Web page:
According to all national papers, Prime Minister Suga instructed LDP Secretary General Nikai on Monday to put together a pump-priming package to help stem the coronavirus pandemic and revive the Japanese economy expeditiously. The premier is reportedly hoping to play up his commitment to economic recovery ahead of the upcoming general election. Nikai told the press that the stimulus package will be a “bold” one.
In a related development, the Suga administration and the ruling coalition have decided not to heed the opposition camp’s call to hold an extraordinary Diet session in early September to discuss fresh measures to rein in the fifth wave of COVID-19 on the grounds that sufficient funds have already been earmarked for combating the virus.
Special Envoy for Climate Kerry visits Japan
Nikkei reported on U.S. Special Envoy for Climate Kerry’s arrival in Tokyo yesterday. The daily said that in addition to holding meetings with Environment Minister Koizumi, Trade and Industry Minister Kajiyama, and Foreign Minister Motegi to discuss bilateral coordination on slowing down global warming, the U.S. official will pay a courtesy call on Prime Minister Suga today. As Kerry is expected to visit China tomorrow ahead of the COP26 conference in the autumn, the business daily conjectured that Washington is eager to take a concerted line with Tokyo in encouraging Beijing to become more proactive in reducing CO2 emissions. NHK also briefly reported this morning on Special Envoy Kerry’s arrival and his planned meetings with senior GOJ officials today.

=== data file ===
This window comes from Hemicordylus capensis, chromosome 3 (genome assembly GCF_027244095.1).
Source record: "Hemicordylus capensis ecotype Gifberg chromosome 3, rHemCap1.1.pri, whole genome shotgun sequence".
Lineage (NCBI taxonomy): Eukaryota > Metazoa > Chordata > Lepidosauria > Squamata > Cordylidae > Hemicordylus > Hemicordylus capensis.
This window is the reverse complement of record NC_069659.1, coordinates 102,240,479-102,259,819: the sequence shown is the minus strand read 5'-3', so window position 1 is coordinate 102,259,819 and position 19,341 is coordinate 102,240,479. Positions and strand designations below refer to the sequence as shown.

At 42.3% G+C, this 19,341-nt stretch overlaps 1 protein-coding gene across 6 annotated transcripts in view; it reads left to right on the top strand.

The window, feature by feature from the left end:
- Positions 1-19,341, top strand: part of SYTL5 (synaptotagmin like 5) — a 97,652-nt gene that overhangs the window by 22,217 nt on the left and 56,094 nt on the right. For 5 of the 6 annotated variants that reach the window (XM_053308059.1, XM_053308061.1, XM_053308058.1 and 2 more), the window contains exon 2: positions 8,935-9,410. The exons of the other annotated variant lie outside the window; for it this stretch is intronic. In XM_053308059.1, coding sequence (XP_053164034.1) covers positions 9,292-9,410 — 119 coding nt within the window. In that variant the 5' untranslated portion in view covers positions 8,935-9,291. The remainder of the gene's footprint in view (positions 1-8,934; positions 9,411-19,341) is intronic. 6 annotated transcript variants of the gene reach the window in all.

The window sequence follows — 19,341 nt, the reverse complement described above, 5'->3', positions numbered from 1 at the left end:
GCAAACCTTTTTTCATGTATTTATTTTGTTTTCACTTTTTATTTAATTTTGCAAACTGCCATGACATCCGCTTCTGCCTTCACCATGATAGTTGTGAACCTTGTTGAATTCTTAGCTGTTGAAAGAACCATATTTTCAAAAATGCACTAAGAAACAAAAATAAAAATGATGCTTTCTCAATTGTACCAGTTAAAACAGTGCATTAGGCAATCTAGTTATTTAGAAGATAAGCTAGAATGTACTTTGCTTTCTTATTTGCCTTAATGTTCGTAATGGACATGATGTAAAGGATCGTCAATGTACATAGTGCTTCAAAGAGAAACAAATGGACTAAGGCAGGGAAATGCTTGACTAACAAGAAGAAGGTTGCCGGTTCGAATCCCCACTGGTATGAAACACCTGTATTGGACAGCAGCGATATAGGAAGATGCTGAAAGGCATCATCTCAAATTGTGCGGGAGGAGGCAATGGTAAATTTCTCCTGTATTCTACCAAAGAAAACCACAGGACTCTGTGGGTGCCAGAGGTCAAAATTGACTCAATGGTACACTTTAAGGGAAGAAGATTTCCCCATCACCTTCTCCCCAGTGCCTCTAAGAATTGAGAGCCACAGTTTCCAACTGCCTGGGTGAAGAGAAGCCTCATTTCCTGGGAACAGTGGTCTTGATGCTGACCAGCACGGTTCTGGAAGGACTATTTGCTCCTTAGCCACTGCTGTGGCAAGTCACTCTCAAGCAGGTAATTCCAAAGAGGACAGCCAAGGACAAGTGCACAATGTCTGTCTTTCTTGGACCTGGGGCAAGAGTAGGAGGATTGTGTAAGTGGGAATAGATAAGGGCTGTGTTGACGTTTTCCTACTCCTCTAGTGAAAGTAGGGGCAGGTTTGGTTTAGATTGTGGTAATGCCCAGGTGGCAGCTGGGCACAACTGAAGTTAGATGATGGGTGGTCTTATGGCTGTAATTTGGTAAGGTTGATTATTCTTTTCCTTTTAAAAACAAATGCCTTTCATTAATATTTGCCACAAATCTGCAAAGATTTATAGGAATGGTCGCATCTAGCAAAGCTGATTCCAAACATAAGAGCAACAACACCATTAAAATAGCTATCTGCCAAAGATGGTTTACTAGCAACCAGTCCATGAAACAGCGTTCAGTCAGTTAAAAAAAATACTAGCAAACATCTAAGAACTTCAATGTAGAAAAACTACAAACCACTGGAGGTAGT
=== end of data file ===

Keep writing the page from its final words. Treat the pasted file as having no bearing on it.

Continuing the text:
International entity takes issue with Japan’s efforts to combat money laundering
All national dailies took up a report issued by the Paris-based Financial Action Task Force on its survey of programs instituted by member states aimed at preventing money laundering and combating the financing of terrorism. They highlighted the panel’s recommendation for Japan to strengthen surveillance of financial institutions and impose tougher penalties. Nikkei said the GOJ plans to launch an inter-ministry taskforce to enforce more effective measures against illicit money transfers, including adopting more stringent penalties and empowering investigative authorities.